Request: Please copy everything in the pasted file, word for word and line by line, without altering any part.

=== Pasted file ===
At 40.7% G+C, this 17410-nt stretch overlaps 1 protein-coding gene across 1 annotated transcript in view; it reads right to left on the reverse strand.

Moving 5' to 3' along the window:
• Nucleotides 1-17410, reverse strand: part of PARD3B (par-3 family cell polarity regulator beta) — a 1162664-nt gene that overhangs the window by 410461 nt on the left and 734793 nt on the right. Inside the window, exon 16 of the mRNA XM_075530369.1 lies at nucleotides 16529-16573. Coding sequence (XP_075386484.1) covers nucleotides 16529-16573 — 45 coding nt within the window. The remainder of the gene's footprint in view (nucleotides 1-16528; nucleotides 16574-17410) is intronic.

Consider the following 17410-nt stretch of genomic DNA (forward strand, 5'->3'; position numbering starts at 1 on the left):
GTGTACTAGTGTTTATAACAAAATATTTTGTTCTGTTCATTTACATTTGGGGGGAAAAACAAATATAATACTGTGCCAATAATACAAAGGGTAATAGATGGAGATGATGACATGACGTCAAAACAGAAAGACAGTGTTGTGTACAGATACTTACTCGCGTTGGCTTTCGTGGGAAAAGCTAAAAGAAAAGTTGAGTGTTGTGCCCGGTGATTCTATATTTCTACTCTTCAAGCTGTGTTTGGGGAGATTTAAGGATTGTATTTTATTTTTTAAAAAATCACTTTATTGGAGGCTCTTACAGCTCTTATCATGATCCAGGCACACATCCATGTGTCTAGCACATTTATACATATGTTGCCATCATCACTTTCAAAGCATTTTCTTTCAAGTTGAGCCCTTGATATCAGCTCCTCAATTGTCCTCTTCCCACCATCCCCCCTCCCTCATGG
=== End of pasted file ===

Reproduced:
At 40.7% G+C, this 17410-nt stretch overlaps 1 protein-coding gene across 1 annotated transcript in view; it reads right to left on the reverse strand.

Moving 5' to 3' along the window:
• Nucleotides 1-17410, reverse strand: part of PARD3B (par-3 family cell polarity regulator beta) — a 1162664-nt gene that overhangs the window by 410461 nt on the left and 734793 nt on the right. Inside the window, exon 16 of the mRNA XM_075530369.1 lies at nucleotides 16529-16573. Coding sequence (XP_075386484.1) covers nucleotides 16529-16573 — 45 coding nt within the window. The remainder of the gene's footprint in view (nucleotides 1-16528; nucleotides 16574-17410) is intronic.

Consider the following 17410-nt stretch of genomic DNA (forward strand, 5'->3'; position numbering starts at 1 on the left):
GTGTACTAGTGTTTATAACAAAATATTTTGTTCTGTTCATTTACATTTGGGGGGAAAAACAAATATAATACTGTGCCAATAATACAAAGGGTAATAGATGGAGATGATGACATGACGTCAAAACAGAAAGACAGTGTTGTGTACAGATACTTACTCGCGTTGGCTTTCGTGGGAAAAGCTAAAAGAAAAGTTGAGTGTTGTGCCCGGTGATTCTATATTTCTACTCTTCAAGCTGTGTTTGGGGAGATTTAAGGATTGTATTTTATTTTTTAAAAAATCACTTTATTGGAGGCTCTTACAGCTCTTATCATGATCCAGGCACACATCCATGTGTCTAGCACATTTATACATATGTTGCCATCATCACTTTCAAAGCATTTTCTTTCAAGTTGAGCCCTTGATATCAGCTCCTCAATTGTCCTCTTCCCACCATCCCCCCTCCCTCATGG